19. The catheter of claim 17, wherein the strap member is adapted to provide a floating connection of the catheter to the mammalian body.
20. The catheter of claim 17, wherein the locking mechanism comprises at least one of a box clasp, a toggle clasp, a hook and eye clasp, a friction clasp, and a magnetic clasp.
Description
FIELD OF THE INVENTION

This invention relates generally to means for securing catheters or other tubular medical devices in a mammalian body, and more particularly to catheters with variable attachment means.

BACKGROUND

Every day thousands of tubes, drains, and catheters are placed in and removed from the bodies of humans. All of these tubes, drains, and catheters have at least one significant drawback. It is very easy for them to become displaced, twisted, or dislodged, or to simply fall out. The complications of this occurrence can be serious as a patient may suffer aspiration pneumonia, aspiration pneumonitis, peritonitis, pneumothorax, or even death. An operation, or at least trips to an X-ray suite, may be necessary for reinsertion of the tube, drain, or catheter. In some cases, the patient may not be a candidate for reoperation, and suffering or even death may occur. In addition, this problem can result in large additional expense to the healthcare industry and the consumer. For example, for patients on chronic enteral feeding at home or in a nursing home, tube displacement typically requires a trip to the hospital for replacement of the tube, thereby increasing the risks to the patient while incurring significant costs.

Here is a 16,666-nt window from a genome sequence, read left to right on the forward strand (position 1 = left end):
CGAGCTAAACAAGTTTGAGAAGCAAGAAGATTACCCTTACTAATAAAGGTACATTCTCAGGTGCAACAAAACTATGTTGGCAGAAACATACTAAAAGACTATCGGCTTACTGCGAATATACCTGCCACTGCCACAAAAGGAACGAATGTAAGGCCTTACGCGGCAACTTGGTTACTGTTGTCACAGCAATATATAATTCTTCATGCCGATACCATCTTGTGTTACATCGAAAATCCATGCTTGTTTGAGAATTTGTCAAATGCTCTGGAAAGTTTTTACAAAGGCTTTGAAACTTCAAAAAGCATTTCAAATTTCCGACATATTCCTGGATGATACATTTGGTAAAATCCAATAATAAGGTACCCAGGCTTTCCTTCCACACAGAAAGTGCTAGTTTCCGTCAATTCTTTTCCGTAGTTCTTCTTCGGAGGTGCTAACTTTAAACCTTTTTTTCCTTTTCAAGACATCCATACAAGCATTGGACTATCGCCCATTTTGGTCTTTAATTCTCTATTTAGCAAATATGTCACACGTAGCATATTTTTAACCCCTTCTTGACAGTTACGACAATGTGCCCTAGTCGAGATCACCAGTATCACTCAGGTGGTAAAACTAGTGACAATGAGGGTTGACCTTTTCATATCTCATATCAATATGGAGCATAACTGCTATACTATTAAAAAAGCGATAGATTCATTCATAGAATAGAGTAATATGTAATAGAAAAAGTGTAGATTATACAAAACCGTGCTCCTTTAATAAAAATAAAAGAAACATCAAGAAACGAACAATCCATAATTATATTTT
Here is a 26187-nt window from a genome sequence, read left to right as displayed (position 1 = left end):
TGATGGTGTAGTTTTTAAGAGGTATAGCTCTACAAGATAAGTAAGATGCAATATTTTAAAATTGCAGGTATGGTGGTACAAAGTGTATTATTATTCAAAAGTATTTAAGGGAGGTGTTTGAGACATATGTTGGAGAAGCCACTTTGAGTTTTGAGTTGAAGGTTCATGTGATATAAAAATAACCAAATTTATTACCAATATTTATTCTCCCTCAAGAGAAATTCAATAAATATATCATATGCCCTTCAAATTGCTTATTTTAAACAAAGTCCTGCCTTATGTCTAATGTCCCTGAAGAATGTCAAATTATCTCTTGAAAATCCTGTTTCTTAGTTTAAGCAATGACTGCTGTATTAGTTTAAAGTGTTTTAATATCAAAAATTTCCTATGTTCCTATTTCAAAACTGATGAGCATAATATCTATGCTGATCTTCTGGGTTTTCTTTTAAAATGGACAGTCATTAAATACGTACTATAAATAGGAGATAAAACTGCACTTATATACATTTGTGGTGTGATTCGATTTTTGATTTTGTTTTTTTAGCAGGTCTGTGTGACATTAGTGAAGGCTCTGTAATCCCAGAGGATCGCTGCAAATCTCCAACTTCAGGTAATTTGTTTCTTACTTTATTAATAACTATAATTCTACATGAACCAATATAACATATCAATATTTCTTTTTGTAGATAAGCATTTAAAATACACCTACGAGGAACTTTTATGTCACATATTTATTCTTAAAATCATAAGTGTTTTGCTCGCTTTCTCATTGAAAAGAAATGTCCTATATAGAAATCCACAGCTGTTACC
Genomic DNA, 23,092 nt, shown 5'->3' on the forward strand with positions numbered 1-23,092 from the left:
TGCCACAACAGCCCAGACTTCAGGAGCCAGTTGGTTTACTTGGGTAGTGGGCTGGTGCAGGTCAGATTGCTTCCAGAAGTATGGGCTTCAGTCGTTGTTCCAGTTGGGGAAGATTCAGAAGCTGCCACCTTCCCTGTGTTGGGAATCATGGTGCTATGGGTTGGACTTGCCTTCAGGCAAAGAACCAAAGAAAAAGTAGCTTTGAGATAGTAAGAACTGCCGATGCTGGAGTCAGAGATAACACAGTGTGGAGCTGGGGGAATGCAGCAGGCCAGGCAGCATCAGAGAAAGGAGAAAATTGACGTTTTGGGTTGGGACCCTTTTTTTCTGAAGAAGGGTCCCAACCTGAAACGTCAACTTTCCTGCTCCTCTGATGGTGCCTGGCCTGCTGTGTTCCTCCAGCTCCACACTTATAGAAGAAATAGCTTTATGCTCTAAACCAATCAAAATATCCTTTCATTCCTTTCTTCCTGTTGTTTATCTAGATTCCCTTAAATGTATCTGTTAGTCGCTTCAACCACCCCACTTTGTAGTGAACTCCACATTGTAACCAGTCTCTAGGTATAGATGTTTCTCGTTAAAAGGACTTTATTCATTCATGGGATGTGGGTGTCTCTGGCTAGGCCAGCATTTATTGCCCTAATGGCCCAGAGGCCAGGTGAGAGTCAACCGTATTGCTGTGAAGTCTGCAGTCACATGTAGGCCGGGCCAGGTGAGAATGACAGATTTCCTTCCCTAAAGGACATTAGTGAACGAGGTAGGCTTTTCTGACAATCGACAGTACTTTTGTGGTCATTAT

Furthermore, disfigurement, such as nasal tip necrosis or other areas of skin and subcutaneous necrosis, may occur and require replacement of the tube in a different location. Because many tubes are secured by multiple layers of adhesive tape, and possibly medical dressings, constriction angulation, displacement, or other obvious complications may not be observed until it is too late. Tape, which is frequently used to secure tubes, catheters, and drains, is messy and hard to use, in particular with a gloved hand, possibly exposing a care giver to harmful bodily fluids. Besides being inefficient, tape causes perspiration and irritation to the patient's skin, such as a rash or ulcer.

A specific drawback with respect to adhesive tape applies to securing a nasogastric tube for drainage, even if for only a short period of time. It is difficult to stabilize the tube on the outside of the nose with adhesive tape, which is typically used to secure the tube to the nasal skin. If the tape is applied too tightly, the tube may irritate the skin of the inside of the nostril. If the tape is poorly applied, it may work loose from the nasal skin or its purchase on the tube itself and the position of the tube may change, or the tube may simply fall out. Additionally, blistering or maceration of the underlying skin can occur. The tape often needs to be changed frequently, thereby creating opportunities for accidents to occur.